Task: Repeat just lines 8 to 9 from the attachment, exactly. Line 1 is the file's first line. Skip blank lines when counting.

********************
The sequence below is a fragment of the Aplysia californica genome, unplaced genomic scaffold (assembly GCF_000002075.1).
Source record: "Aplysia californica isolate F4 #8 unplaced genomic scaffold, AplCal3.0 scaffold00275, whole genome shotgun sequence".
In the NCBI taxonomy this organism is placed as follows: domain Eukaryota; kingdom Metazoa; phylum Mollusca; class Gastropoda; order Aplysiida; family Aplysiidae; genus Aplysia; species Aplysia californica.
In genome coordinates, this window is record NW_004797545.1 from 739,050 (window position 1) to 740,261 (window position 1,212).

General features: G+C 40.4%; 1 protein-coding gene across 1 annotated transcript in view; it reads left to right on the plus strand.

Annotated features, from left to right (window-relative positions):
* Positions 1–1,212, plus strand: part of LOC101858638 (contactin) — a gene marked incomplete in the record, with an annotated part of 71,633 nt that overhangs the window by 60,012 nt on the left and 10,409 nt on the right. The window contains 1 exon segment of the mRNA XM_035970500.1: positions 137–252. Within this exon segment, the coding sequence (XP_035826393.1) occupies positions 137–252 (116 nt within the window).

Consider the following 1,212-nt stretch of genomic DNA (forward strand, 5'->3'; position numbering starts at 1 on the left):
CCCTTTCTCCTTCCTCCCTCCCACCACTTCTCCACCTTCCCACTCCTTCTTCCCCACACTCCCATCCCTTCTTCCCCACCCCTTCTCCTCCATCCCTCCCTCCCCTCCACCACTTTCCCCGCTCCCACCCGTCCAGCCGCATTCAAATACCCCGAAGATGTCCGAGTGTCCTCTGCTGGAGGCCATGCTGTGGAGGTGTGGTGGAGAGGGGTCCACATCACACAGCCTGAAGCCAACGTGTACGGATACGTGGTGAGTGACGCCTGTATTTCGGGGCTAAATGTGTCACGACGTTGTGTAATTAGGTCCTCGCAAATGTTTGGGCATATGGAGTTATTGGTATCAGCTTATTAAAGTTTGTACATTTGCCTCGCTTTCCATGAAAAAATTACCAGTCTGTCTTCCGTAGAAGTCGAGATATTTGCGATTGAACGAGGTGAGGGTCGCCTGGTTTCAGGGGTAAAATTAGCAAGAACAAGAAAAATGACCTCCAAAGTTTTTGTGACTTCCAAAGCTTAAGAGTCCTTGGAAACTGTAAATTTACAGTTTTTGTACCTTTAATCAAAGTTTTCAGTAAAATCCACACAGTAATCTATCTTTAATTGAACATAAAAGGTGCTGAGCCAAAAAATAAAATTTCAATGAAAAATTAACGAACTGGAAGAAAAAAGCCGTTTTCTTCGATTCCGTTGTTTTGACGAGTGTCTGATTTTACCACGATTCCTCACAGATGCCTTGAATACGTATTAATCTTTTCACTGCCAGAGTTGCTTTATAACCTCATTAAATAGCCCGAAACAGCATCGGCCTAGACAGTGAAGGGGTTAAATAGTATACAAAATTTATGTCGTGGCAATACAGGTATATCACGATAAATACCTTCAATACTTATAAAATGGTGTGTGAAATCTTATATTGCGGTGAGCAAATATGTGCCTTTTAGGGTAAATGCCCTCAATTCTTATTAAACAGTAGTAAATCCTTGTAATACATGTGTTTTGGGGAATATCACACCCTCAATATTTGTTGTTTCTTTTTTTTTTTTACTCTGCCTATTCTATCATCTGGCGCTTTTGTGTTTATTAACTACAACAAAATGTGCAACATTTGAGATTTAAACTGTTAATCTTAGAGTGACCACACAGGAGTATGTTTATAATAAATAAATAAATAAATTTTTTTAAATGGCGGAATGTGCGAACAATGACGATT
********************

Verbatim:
Consider the following 1,212-nt stretch of genomic DNA (forward strand, 5'->3'; position numbering starts at 1 on the left):
CCCTTTCTCCTTCCTCCCTCCCACCACTTCTCCACCTTCCCACTCCTTCTTCCCCACACTCCCATCCCTTCTTCCCCACCCCTTCTCCTCCATCCCTCCCTCCCCTCCACCACTTTCCCCGCTCCCACCCGTCCAGCCGCATTCAAATACCCCGAAGATGTCCGAGTGTCCTCTGCTGGAGGCCATGCTGTGGAGGTGTGGTGGAGAGGGGTCCACATCACACAGCCTGAAGCCAACGTGTACGGATACGTGGTGAGTGACGCCTGTATTTCGGGGCTAAATGTGTCACGACGTTGTGTAATTAGGTCCTCGCAAATGTTTGGGCATATGGAGTTATTGGTATCAGCTTATTAAAGTTTGTACATTTGCCTCGCTTTCCATGAAAAAATTACCAGTCTGTCTTCCGTAGAAGTCGAGATATTTGCGATTGAACGAGGTGAGGGTCGCCTGGTTTCAGGGGTAAAATTAGCAAGAACAAGAAAAATGACCTCCAAAGTTTTTGTGACTTCCAAAGCTTAAGAGTCCTTGGAAACTGTAAATTTACAGTTTTTGTACCTTTAATCAAAGTTTTCAGTAAAATCCACACAGTAATCTATCTTTAATTGAACATAAAAGGTGCTGAGCCAAAAAATAAAATTTCAATGAAAAATTAACGAACTGGAAGAAAAAAGCCGTTTTCTTCGATTCCGTTGTTTTGACGAGTGTCTGATTTTACCACGATTCCTCACAGATGCCTTGAATACGTATTAATCTTTTCACTGCCAGAGTTGCTTTATAACCTCATTAAATAGCCCGAAACAGCATCGGCCTAGACAGTGAAGGGGTTAAATAGTATACAAAATTTATGTCGTGGCAATACAGGTATATCACGATAAATACCTTCAATACTTATAAAATGGTGTGTGAAATCTTATATTGCGGTGAGCAAATATGTGCCTTTTAGGGTAAATGCCCTCAATTCTTATTAAACAGTAGTAAATCCTTGTAATACATGTGTTTTGGGGAATATCACACCCTCAATATTTGTTGTTTCTTTTTTTTTTTTACTCTGCCTATTCTATCATCTGGCGCTTTTGTGTTTATTAACTACAACAAAATGTGCAACATTTGAGATTTAAACTGTTAATCTTAGAGTGACCACACAGGAGTATGTTTATAATAAATAAATAAATAAATTTTTTTAAATGGCGGAATGTGCGAACAATGACGATT